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The European right to repair is almost complete but will be less ambitious than the European Parliament intended. The Council of the European Union and the European Parliament reached a preliminary agreement on the subject on 2 February. The law will come into force after both institutions formally adopt it.

Extra year warranty after a repair

According to an EU press release, the new law makes it more appealing for consumers to have broken items repaired. For instance, manufacturers will soon be obliged to have broken items that are still under warranty repaired if the customer wishes this. When the warranty has expired, manufacturers must offer repair as an option – at a reasonable price and within a timely manner. Furthermore, products will receive an extra year of warranty after a repair. At the same time, consumers still retain the right to opt for a new product if it breaks within the warranty period.

A European repair form should provide clear information on conditions, prices, deadlines, etc. The use of this standard form will not be compulsory but optional. There will also be a European online platform to help consumers and repairers connect.

No restrictions on using second-hand or 3D-printed parts

Under the new law, manufacturers must make spare parts available at a reasonable price to all parties involved in repair. Also, they must refrain from preventing independent repairers from using second-hand or 3D-printed parts.

The Agreement says nothing about other items essential in repair, such as repair manuals and specific tools. The European Parliament wanted all these items, in addition to spare parts, to be made available to all repairers and the actual end-users; including Repair Café repairers.

The Agreement is vague on the cost of repairs

The Agreement remains vague on the cost of these repairs. What constitutes a ‘reasonable price’ can be interpreted in various ways by different parties. Furthermore, it states that manufacturers must provide the repair form free of charge while simultaneously allowing them to charge consumers for diagnosis. Finally, the Agreement does not address the European Parliament’s wish that more countries follow Austria and France’s example to create repair vouchers and other financial benefits to make repairs more appealing.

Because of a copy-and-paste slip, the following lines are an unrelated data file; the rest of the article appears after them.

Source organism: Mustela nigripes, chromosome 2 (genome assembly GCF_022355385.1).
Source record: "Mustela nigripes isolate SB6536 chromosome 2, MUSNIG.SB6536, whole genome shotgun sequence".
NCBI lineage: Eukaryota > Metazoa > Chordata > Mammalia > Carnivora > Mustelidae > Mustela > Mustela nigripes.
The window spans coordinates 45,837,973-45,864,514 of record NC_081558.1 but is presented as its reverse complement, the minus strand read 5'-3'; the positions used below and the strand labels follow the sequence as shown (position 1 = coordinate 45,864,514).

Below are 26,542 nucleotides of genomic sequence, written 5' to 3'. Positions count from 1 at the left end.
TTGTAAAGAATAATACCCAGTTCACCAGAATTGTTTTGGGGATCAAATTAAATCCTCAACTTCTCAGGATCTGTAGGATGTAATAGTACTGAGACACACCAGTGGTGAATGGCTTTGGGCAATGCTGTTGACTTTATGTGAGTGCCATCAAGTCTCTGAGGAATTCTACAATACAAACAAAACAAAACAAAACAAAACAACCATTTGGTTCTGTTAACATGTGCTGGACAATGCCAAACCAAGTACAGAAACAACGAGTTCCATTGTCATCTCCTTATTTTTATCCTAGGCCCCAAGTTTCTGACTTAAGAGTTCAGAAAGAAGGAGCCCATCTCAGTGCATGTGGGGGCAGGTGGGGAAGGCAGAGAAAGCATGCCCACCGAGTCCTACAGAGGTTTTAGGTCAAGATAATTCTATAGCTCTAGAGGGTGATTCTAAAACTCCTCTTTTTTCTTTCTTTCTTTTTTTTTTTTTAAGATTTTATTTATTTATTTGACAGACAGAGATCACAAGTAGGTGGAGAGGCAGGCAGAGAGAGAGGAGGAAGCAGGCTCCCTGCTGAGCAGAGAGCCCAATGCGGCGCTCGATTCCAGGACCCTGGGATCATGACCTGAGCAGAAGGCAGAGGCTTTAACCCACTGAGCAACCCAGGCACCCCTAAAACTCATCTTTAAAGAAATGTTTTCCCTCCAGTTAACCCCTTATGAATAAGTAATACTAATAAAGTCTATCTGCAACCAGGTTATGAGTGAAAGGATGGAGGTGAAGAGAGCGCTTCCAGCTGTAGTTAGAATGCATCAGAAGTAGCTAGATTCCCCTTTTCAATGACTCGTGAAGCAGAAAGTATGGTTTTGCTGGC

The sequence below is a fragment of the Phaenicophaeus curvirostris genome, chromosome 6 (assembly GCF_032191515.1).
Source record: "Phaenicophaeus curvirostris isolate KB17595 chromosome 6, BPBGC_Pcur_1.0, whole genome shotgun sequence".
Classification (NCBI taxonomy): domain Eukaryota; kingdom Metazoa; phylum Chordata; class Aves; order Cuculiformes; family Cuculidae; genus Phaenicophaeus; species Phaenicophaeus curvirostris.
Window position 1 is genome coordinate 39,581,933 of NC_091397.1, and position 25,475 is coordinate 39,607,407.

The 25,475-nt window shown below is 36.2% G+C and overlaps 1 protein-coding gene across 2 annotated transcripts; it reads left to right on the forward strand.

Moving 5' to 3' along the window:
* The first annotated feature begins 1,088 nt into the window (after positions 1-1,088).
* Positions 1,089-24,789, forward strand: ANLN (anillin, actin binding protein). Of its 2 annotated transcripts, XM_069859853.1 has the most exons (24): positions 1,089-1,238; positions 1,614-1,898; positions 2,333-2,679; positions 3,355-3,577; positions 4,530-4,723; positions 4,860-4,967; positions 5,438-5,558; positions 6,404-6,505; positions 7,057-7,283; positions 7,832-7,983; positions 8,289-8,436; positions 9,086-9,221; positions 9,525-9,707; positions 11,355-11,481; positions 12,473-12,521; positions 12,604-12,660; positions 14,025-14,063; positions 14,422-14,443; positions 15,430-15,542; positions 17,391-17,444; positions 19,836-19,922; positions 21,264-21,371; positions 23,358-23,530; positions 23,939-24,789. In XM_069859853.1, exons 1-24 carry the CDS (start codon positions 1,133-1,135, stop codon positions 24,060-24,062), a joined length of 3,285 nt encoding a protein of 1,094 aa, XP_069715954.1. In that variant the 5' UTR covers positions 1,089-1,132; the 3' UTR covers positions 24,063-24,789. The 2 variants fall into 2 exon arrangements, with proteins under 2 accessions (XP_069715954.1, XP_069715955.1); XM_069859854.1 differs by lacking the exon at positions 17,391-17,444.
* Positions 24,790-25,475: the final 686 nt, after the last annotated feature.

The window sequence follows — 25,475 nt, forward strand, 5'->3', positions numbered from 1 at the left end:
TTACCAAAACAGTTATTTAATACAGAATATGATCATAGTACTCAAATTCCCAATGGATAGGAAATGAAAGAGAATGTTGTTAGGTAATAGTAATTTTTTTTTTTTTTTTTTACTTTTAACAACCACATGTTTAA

For now, the right to repair only applies to a few product categories: washing machines, dryers, bicycles, refrigerators, welding equipment, screens, servers, smartphones/tablets and vacuum cleaners. That list may be extended with new products at a later date.

Martine Postma: “Repair Cafés remain necessary as low-threshold help for problems with items.”

Repair Cafés remain needed as front-line help for problems with items

Immediately after the news about the right-to-repair law appeared, several Repair Cafés received visits from journalists wanting to know whether Repair Cafés would still be needed. Martine Postma of Repair Café International has no doubt they will. “Repair Cafés remain necessary as low-threshold front-line help for problems with items. It is great that we will soon be able to take a broken vacuum cleaner to a professional repairman for a reasonable amount. But in many cases, this is not even necessary. Repair Cafés get a lot of vacuum cleaners that have lost some suction power. Often, there is simply a clog in the hose or a filter that needs replacing. Or, even simpler: that it needs a new dust bag. With such issues, you do not want to trouble a professional repairer.”

Martine hopes and even expects that the Right to Repair Act will attract more professional repairers. “I see these as an essential enrichment of the repair infrastructure. So, it is an addition to the Repair Cafés, not a replacement. In the Repair Café, you see that repairing is a great option. You get help with simple repairs and advice on how to take care of an item. With their help and maintenance advice, you can significantly extend a product’s life. And, when something major is wrong, the professional repairman will step in. That’s how it should be.”

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